Starting a family is a major move and it requires a lot of courage. It can require even more when you’re doing it as gay dads in a world that is still evolving to understand same-sex partnerships. And what about young gay dads? There are many guys starting families at an age when members of an older generation were just starting to creep out of the closet. Doesn’t that take a special kind of bravery?
Maybe. Or maybe, as with everything, it all starts in the home.
“I have something to tell you,” is how Kyle D., 25, started the coming-out process to his mom. He didn’t have to finish it. “She interrupted me with, ‘You’re gay,’” he recalls, and chuckles. “I asked her how she knew.”
“She said, ‘a mom always knows.’”
Kyle D. says that his family has been enormously embracing of his sexuality. His 31-year old husband, Kyle R., had a similarly accepting experience. (Yes, they’re both named Kyle.) That’s not to say there haven’t been some bumps in the road – say, a particularly religious grandparent who took some time to warm up to the situation. But overall, their experiences are in line with a cultural shift that sees young people coming out earlier (both were teenagers at the time) and to more positive receptions, even in the more traditionally conservative American heartland. Though it’s worth noting that they were both raised and continue to reside in Iowa, the third state to legalize same-sex marriage, and one considered comparatively liberal among Midwestern states.
Today’s coming-out climate sets a different tone for young gay men than was the case for those who came of age in the 80s. Coupled with a media climate that offers broadened representation of LGBT families, it also allows for different expectations. According to a 2014 Gallup poll, about 78% of Americans ages 18-29 believe that same-sex marriage should be legal. With the overwhelming support of their peers on their side, it’s no wonder that building a marriage, and eventually raising kids, no longer feels like a pipe dream for many young gay men. It’s simply one more life goal among many.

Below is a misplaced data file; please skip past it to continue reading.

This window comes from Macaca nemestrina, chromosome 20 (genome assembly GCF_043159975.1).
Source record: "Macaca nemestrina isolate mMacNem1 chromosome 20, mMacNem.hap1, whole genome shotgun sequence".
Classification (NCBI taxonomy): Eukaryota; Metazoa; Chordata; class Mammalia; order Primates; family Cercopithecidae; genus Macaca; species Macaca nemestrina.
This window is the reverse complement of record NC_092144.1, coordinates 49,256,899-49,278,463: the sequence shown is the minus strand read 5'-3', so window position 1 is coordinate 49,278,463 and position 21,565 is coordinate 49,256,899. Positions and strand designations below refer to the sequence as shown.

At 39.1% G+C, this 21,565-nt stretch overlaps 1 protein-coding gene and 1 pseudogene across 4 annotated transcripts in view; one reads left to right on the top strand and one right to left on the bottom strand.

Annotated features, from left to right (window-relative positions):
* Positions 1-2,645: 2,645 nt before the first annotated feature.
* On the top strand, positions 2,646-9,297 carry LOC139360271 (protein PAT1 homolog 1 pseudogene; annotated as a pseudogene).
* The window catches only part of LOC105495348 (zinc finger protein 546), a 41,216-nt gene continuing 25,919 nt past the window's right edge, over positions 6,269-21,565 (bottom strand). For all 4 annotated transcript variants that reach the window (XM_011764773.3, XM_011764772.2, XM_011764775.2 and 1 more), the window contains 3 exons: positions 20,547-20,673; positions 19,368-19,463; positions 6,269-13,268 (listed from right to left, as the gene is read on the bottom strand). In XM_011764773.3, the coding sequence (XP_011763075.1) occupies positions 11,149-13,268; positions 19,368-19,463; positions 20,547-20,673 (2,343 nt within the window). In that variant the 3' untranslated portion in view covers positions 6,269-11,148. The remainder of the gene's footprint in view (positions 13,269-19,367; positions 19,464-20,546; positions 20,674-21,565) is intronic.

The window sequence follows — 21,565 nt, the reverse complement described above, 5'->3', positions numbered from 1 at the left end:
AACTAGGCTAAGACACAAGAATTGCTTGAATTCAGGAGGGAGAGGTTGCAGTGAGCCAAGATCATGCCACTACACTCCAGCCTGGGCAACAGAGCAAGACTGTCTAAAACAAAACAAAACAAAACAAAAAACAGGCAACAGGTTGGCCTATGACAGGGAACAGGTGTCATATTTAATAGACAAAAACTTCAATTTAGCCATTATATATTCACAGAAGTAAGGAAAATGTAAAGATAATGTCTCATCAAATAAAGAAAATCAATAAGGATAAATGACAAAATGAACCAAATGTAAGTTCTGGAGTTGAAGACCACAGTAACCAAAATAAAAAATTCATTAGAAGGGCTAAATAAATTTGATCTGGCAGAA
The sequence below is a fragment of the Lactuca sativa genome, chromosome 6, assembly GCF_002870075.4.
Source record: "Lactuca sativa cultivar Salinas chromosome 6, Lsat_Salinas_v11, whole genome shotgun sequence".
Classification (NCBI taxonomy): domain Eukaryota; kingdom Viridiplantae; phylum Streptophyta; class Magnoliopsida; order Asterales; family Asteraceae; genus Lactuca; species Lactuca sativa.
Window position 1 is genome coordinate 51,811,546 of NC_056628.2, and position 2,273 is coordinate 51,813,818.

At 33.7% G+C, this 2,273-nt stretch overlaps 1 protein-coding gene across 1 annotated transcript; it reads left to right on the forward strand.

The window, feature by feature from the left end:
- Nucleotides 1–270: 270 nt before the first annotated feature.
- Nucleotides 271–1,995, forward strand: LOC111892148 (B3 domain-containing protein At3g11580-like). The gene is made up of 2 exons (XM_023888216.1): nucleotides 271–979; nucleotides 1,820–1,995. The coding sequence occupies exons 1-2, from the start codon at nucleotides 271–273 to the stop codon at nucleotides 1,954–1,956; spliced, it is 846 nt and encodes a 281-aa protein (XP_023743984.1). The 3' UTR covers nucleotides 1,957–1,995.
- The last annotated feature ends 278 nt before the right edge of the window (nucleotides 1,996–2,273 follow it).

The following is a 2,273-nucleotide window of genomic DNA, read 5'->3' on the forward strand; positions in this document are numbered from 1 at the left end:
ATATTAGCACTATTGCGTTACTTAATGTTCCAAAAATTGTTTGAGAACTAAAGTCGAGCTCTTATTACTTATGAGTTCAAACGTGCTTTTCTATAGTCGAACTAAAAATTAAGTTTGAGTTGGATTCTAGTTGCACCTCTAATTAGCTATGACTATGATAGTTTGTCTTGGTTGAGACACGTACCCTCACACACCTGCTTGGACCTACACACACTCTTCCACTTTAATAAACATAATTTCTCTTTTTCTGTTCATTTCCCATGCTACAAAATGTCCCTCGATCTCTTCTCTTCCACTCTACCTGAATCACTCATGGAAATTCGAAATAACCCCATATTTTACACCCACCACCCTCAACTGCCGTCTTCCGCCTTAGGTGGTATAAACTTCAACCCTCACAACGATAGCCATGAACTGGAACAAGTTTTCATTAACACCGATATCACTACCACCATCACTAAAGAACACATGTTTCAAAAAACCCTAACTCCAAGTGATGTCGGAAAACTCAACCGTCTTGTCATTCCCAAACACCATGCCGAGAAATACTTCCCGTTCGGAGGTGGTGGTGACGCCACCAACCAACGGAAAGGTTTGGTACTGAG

“I’ve always known that I wanted to be father,” says Kyle R., who also works as an elementary school teacher. He knew being gay would require him to approach building a family in a particular way. But that he would have one was a given. “I wanted a huge family – big enough to be a baseball team! I knew that right off the bat.”
That’s not to say it didn’t take a little cajoling of his now-husband. Kyle D. says he was surprised when Kyle R. asked, fairly early on in their relationship, whether he “wanted kids.” “I said yes. I didn’t realize that he meant, like, now,” laughs Kyle D. “But I saw the sparkle in his eyes, and knew how much it meant to him.”
If starting a family took a little convincing, it had less to do with Kyle D.’s identity as a gay man, and more to do with reasonable hesitancy over age (he was 21 when they started dating): something that can cause anyone, gay or straight, a bit of nerves before taking the plunge.
Once they did, there was no looking back. In August 2013 they welcomed their first son to the world. Months earlier, a chance meeting had introduced them to his biological mother, who had intended to put her baby up for adoption; she felt the guys would be a great fit, and even allowed them to accompany her at doctor’s appointments throughout her pregnancy. When their son was born, Kyle R. and Kyle D. met him in the delivery room.
And earlier this year they grew their family again through foster care, adding 6- and 7-year old Nepal-born brothers to their happy brood. Young and gay, with three kids: Probably not what many older dads were considering at their age, right?
“He had his crazy days before we got together, but I had just turned 21 – so mine were just starting,” laughs Kyle D. “I enjoyed getting drinks with my coworkers before I came home. Now, I’m so exhausted that I don’t know if I have the energy to go out.” Among their gay friends, they’re the first to have kids – and yes, that comes with a cost to the social life. “They understand,” says Kyle D. “They know we can’t just drop everything to go out anymore.”
But, he adds, he has no regrets - because not only is parenthood a joy, but also is seeing a different side of his husband. Kyle D. has loved watching Kyle R. gain the assertiveness that comes with parenthood; Kyle R. loves seeing Kyle D.’s softer, nurturing side. Both feel that they’ve gained tremendous patience, and they credit their community with making their family feel a part of the fabric.
“We’re in a town of about 800 people, and we’ve never had a gay bashing,” says Kyle D. “It’s like a village. Everyone looks after each other’s kids.”
And it takes a village full of love to raise a child – especially one who will grow up to know, no matter what, it’s okay to be a dad.